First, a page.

New Horizons' first look at Ultima Thule reveals cosmic bowling pin

Posted by Jake Parks
on Tuesday, January 01, 2019

Just before the ball dropped in Times Square last night, the New Horizons spacecraft zipped past the distant Kuiper Belt Object Ultima Thule, located far beyond Pluto. by Dave Eicher

The first image of Kuiper Belt Object Ultima Thule in the encounter sequence by the New Horizons spacecraft reveals an elongated, two-lobed object shaped like a cosmic bowling pin, measuring approximately 20 by 10 miles in extent. Credit: NASA/Johns Hopkins University Applied Physics Laboratory/SWRI
A tense atmosphere hung over the auditorium at the Johns Hopkins University Applied Physics Lab on New Year’s morning 2019, as several hundred scientists, engineers, media members, and guests waited for confirmation that their spacecraft was alive. And then, at 10:29 a.m. EST, Alan Stern and his enormous New Horizons team received word that the spacecraft signal had been reestablished after last night’s flyby, and that it was in good health. An enormous cheer rang throughout the room, with thunderous applause.

The team still doesn’t know much about the flyby results, with the closest passage of about 2,200 miles (3,500 kilometers) coming at 12:33 a.m. EST, almost exactly 10 hours earlier. Just half an hour before the spacecraft’s closest approach, the team celebrated along with astrophysicist and team member Brian May, guitarist of the superstar rock band Queen. Brian introduced his new song to honor New Horizons’ exploration, accompanied by cheers and glasses of champagne all over the facility.

This graphic shows the presumed shape and spin axis of Ultima Thule based on the spacecraft’s early observations. The model will no doubt be refined over the coming hours. Credit: NASA/Johns Hopkins University Applied Physics Laboratory/SWRI
The moment of truth this morning seemed tense. And then an early image was teased by four key members of the team who held a news conference. They were Stern, leader of the mission, along with Alice Bowman (Mission Operations Manager), Hal Weaver (Project Manager), and Chris Hersman (Mission Systems Engineer). For some time the New Horizons team realized that Ultima Thule has an unusual shape — it’s elongated, and they don’t know whether it a single, monolithic, extended object, a “rubble pile” with loosely associated materials held together by gravity, or a binary lobed object like a bowling pin. The last alternative seemed to be the way the image looks today. But much higher resolution images are already on their way to Earth, streaming through the solar system as the spacecraft continues to hurtle outward at about 36,000 miles per hour (nearly 60,000 km/h). The encounter with Ultima Thule took place at a distance of more than 4 billion miles (6.4 billion km) from Earth, and so the travel time for spacecraft data is more than 6 hours to reach us from the source.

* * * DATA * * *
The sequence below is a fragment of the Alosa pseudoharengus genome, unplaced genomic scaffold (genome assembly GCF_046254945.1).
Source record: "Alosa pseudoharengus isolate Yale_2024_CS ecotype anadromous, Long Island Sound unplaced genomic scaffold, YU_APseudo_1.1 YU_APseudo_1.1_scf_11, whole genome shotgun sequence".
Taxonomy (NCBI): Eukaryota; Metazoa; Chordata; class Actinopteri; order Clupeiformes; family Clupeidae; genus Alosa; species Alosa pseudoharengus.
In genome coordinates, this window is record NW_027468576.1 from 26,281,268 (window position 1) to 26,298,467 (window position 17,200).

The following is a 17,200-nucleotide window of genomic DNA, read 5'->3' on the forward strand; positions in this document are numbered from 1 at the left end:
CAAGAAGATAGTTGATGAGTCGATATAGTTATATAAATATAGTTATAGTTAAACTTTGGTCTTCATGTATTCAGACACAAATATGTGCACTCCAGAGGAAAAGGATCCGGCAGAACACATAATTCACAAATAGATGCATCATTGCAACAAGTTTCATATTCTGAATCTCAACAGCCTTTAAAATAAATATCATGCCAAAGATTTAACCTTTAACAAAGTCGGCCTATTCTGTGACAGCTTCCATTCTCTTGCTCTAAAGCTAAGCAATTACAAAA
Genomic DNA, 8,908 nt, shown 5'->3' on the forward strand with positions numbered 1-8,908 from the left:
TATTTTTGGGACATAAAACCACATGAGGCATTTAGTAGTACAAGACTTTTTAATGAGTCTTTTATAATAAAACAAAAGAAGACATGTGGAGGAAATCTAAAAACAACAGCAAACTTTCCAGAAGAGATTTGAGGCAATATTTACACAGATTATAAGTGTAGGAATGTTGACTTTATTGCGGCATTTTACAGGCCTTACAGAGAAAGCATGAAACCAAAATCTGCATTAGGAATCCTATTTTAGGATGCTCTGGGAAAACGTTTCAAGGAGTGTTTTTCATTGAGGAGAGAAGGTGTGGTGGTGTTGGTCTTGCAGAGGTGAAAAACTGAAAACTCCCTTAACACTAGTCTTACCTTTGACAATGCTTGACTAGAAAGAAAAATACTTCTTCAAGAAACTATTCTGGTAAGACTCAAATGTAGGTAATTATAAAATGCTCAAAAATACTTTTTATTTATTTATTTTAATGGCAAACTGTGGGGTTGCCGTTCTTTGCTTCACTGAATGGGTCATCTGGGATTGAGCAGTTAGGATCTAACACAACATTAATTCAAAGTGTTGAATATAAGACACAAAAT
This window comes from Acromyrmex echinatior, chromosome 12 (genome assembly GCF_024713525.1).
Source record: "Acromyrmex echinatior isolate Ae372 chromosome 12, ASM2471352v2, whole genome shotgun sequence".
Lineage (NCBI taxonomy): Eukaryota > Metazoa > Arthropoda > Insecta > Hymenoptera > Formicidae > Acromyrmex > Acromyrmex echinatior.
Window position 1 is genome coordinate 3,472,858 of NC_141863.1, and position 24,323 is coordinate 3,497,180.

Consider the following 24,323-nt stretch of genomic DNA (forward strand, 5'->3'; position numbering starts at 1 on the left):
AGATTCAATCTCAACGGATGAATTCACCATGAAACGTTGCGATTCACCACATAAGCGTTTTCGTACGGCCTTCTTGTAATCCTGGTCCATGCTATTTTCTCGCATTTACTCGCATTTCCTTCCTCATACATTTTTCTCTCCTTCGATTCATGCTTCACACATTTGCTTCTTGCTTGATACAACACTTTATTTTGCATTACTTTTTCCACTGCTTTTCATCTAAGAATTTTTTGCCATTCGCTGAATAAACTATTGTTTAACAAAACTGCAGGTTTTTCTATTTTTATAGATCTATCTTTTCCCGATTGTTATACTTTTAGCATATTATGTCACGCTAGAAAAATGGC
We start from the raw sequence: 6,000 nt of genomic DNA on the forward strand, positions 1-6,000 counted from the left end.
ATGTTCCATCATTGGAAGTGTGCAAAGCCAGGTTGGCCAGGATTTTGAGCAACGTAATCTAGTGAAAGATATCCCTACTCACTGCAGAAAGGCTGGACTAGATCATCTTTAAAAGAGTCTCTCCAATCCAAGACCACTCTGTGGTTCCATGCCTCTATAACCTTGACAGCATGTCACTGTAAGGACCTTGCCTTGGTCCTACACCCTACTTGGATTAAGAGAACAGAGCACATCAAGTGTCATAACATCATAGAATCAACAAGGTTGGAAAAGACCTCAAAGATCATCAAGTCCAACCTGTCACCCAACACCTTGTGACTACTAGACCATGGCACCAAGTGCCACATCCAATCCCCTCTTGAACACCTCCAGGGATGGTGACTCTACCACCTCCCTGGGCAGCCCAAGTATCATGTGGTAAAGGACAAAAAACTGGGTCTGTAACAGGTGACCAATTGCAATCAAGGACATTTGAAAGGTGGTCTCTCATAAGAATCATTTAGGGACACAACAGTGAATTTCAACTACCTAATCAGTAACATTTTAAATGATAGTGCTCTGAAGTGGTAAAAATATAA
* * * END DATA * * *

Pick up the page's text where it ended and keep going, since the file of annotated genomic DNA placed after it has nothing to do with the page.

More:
The New Horizons team also narrowed down the size of this primitive Kuiper Belt Object. They believe it is about 20 by 10 miles (32 by 16 km). Ultima Thule is tiny compared with the last target, Pluto, which is just shy of 1,500 miles (2,400 km) across. By contrast, Ultima Thule is about 20 miles (30 km) across.

Scientists surmise that Ultima Thule could have a rotation period of 15 hours, or perhaps 30 hours, depending on the orientation, in order to explain the light curve they have observed. This model will no doubt be refined over the coming hours. Credit: NASA/Johns Hopkins University Applied Physics Laboratory/SWRI

What makes the data streaming back to Earth very exciting is the suite of instruments that will investigate Ultima Thule’s properties. Scientists believe this object has been in the same region for the entire history of the solar system, and lives in a deep freeze, extraordinarily cold conditions. Because of this, chemical reactions mostly do not occur, and it therefore offers a mostly unaltered window back to the early history of the solar system, offering a look at primordial conditions.

The object is also known to be quite dark, reflecting only 10 percent of the light it receives, and is reddish in color. This is due to long-term radiation altering the organics on the object’s icy surface.

Beyond these facts, the New Horizons team anticipates a mountain of new information over the coming hours and days. Stay tuned. Humanity’s most distant exploration ever has already taken place. The meaning of it all, the details, have just begun to come to us.

Congrats, New Horizons. Welcome to a new world of discovery. 

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